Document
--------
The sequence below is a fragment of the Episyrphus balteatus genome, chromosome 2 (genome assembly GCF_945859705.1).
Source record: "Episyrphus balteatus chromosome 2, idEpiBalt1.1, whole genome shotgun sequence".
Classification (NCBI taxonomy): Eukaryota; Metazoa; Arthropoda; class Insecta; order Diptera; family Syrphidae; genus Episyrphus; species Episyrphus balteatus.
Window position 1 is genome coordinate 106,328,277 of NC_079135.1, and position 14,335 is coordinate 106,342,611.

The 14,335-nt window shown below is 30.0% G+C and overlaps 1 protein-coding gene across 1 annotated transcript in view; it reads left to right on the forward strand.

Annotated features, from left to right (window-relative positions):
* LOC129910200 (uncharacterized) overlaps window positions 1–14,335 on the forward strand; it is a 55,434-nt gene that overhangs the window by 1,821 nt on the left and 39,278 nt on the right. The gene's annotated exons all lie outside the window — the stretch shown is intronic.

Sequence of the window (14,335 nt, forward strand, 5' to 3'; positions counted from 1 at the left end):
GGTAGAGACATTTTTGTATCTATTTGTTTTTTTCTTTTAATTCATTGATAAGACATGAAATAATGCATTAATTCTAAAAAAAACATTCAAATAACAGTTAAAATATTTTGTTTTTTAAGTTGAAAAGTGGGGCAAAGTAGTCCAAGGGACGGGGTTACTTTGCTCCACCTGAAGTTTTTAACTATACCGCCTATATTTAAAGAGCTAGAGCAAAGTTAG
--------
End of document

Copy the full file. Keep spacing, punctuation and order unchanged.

The sequence below is a fragment of the Episyrphus balteatus genome, chromosome 2 (genome assembly GCF_945859705.1).
Source record: "Episyrphus balteatus chromosome 2, idEpiBalt1.1, whole genome shotgun sequence".
Classification (NCBI taxonomy): Eukaryota; Metazoa; Arthropoda; class Insecta; order Diptera; family Syrphidae; genus Episyrphus; species Episyrphus balteatus.
Window position 1 is genome coordinate 106,328,277 of NC_079135.1, and position 14,335 is coordinate 106,342,611.

The 14,335-nt window shown below is 30.0% G+C and overlaps 1 protein-coding gene across 1 annotated transcript in view; it reads left to right on the forward strand.

Annotated features, from left to right (window-relative positions):
* LOC129910200 (uncharacterized) overlaps window positions 1–14,335 on the forward strand; it is a 55,434-nt gene that overhangs the window by 1,821 nt on the left and 39,278 nt on the right. The gene's annotated exons all lie outside the window — the stretch shown is intronic.

Sequence of the window (14,335 nt, forward strand, 5' to 3'; positions counted from 1 at the left end):
GGTAGAGACATTTTTGTATCTATTTGTTTTTTTCTTTTAATTCATTGATAAGACATGAAATAATGCATTAATTCTAAAAAAAACATTCAAATAACAGTTAAAATATTTTGTTTTTTAAGTTGAAAAGTGGGGCAAAGTAGTCCAAGGGACGGGGTTACTTTGCTCCACCTGAAGTTTTTAACTATACCGCCTATATTTAAAGAGCTAGAGCAAAGTTAG